Female choice for male immunocompetence: when is it worth it?
AbstractDisease resistance is not determined by any single immune component. Nevertheless, female choice for individual immune components could produce more disease-resistant offspring. Using a mathematical model, we tested whether female choice for male immune responsiveness was maintained or lost in simulated populations. We divided immunity into three different components: two different types of immune responsiveness and the ability to recognize pathogens. Immune responsiveness was divided into constitutive immunity (CI) and inducible immunity (IN) to simulate the fact that mounting an effective immune response requires independently regulated components. By using an immunologically relevant division, empirical data were available to constrain the model parameters. When the pathogen prevalence fluctuated from generation to generation, female choice for IN or CI was usually lost. Female choice for CI was often lost even when choosiness carried no fitness penalty. Choosing for CI or IN produced a fitness advantage over nonchoosers during some generations, but not for others, depending on the identity of the most prevalent pathogens. Choosing for IN or CI led to high mortality when pathogens sensitive to the nonchosen component became prevalent in the population, giving nonchoosers the advantage. Given that most animals experience fluctuating pathogen pressure, our model suggests that there may be little selection for female choice for male CI and/or IN in some species. We discuss the implications of our results for the study of female choice for male disease resistance. Copyright 2005.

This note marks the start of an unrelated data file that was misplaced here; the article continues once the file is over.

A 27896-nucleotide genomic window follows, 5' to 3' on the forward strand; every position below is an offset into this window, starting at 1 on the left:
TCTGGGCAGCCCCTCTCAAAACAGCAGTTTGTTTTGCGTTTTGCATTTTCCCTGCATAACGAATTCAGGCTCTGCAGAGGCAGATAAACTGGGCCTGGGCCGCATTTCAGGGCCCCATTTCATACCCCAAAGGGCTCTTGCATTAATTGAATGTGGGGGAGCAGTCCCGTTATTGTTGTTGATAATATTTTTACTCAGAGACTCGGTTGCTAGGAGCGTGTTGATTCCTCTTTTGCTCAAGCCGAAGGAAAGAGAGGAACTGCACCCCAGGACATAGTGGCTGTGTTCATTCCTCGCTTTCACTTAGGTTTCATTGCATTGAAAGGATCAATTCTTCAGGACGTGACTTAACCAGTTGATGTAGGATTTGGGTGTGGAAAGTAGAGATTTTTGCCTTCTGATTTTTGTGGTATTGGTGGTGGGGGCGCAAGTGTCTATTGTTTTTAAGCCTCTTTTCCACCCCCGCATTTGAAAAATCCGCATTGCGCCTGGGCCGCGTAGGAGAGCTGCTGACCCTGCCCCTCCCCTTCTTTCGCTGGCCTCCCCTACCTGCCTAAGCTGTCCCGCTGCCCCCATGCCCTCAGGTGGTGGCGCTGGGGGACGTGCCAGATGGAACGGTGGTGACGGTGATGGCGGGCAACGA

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Bibliographic InfoArticle provided by International Society for Behavioral Ecology in its journal Behavioral Ecology.
Volume (Year): 16 (2005)
Issue (Month): 5 (September)
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